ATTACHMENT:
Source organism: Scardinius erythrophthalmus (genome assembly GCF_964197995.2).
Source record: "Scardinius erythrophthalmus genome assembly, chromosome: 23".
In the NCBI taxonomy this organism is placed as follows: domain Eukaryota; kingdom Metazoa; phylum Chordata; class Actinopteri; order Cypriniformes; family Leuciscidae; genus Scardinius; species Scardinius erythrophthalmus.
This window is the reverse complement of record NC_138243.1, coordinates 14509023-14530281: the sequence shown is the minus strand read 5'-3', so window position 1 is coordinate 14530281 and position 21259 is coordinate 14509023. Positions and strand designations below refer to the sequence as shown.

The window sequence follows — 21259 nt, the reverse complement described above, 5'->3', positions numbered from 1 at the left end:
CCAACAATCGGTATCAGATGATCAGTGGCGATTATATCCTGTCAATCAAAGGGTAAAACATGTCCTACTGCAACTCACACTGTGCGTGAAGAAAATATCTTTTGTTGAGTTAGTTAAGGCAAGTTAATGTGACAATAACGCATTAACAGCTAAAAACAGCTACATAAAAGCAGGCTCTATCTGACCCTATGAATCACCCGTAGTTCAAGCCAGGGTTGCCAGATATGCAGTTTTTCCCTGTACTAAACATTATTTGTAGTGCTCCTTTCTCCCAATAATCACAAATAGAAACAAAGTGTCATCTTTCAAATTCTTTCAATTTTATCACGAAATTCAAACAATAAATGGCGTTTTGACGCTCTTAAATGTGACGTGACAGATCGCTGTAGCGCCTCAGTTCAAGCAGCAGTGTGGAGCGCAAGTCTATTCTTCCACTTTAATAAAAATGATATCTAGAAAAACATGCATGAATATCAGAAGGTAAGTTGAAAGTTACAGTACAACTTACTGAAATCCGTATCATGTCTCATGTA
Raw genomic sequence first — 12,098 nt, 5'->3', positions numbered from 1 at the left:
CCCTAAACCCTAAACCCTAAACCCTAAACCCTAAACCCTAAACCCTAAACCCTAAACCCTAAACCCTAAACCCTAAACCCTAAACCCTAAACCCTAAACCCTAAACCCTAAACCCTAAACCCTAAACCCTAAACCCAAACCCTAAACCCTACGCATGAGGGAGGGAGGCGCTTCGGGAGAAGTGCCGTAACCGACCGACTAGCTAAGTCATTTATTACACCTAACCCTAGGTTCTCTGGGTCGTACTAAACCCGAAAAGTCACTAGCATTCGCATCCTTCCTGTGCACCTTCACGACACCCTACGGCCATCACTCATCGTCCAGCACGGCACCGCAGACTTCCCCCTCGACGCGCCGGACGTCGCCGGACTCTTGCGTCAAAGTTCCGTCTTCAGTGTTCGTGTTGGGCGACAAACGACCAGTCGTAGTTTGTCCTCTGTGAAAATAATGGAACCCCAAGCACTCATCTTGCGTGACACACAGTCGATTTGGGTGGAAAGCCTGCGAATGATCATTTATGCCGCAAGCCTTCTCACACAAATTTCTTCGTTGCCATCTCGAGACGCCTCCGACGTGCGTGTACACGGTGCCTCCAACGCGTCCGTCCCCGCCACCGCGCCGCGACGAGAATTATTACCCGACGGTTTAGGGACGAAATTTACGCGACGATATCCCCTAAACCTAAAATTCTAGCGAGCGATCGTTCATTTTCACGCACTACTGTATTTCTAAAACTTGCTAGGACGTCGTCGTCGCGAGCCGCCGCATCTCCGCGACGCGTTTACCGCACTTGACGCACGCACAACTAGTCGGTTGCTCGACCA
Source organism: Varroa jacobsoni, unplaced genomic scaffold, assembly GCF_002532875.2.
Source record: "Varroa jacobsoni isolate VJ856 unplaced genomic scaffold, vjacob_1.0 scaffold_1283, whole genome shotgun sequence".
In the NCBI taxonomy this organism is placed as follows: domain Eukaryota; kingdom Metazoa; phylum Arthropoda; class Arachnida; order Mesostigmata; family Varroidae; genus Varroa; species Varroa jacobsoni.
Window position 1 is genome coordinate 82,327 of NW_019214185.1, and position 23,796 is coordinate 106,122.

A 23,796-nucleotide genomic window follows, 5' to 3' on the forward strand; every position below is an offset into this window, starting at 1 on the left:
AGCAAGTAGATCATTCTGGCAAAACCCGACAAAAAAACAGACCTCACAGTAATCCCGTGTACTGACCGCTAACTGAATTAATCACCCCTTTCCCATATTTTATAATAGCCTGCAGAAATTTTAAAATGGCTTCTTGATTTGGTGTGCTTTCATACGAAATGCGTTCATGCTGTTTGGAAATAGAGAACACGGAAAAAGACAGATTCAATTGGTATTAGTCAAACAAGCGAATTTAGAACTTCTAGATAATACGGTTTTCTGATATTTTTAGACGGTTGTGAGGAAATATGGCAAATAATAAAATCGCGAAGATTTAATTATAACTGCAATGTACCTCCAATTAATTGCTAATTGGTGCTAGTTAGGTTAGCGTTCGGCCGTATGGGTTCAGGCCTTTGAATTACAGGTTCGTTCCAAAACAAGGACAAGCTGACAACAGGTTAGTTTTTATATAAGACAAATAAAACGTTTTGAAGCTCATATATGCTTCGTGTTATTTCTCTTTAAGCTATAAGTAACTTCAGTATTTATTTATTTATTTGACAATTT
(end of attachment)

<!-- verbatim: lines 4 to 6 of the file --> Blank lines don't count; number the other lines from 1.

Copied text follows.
This window is the reverse complement of record NC_138243.1, coordinates 14509023-14530281: the sequence shown is the minus strand read 5'-3', so window position 1 is coordinate 14530281 and position 21259 is coordinate 14509023. Positions and strand designations below refer to the sequence as shown.

The window sequence follows — 21259 nt, the reverse complement described above, 5'->3', positions numbered from 1 at the left end:
CCAACAATCGGTATCAGATGATCAGTGGCGATTATATCCTGTCAATCAAAGGGTAAAACATGTCCTACTGCAACTCACACTGTGCGTGAAGAAAATATCTTTTGTTGAGTTAGTTAAGGCAAGTTAATGTGACAATAACGCATTAACAGCTAAAAACAGCTACATAAAAGCAGGCTCTATCTGACCCTATGAATCACCCGTAGTTCAAGCCAGGGTTGCCAGATATGCAGTTTTTCCCTGTACTAAACATTATTTGTAGTGCTCCTTTCTCCCAATAATCACAAATAGAAACAAAGTGTCATCTTTCAAATTCTTTCAATTTTATCACGAAATTCAAACAATAAATGGCGTTTTGACGCTCTTAAATGTGACGTGACAGATCGCTGTAGCGCCTCAGTTCAAGCAGCAGTGTGGAGCGCAAGTCTATTCTTCCACTTTAATAAAAATGATATCTAGAAAAACATGCATGAATATCAGAAGGTAAGTTGAAAGTTACAGTACAACTTACTGAAATCCGTATCATGTCTCATGTA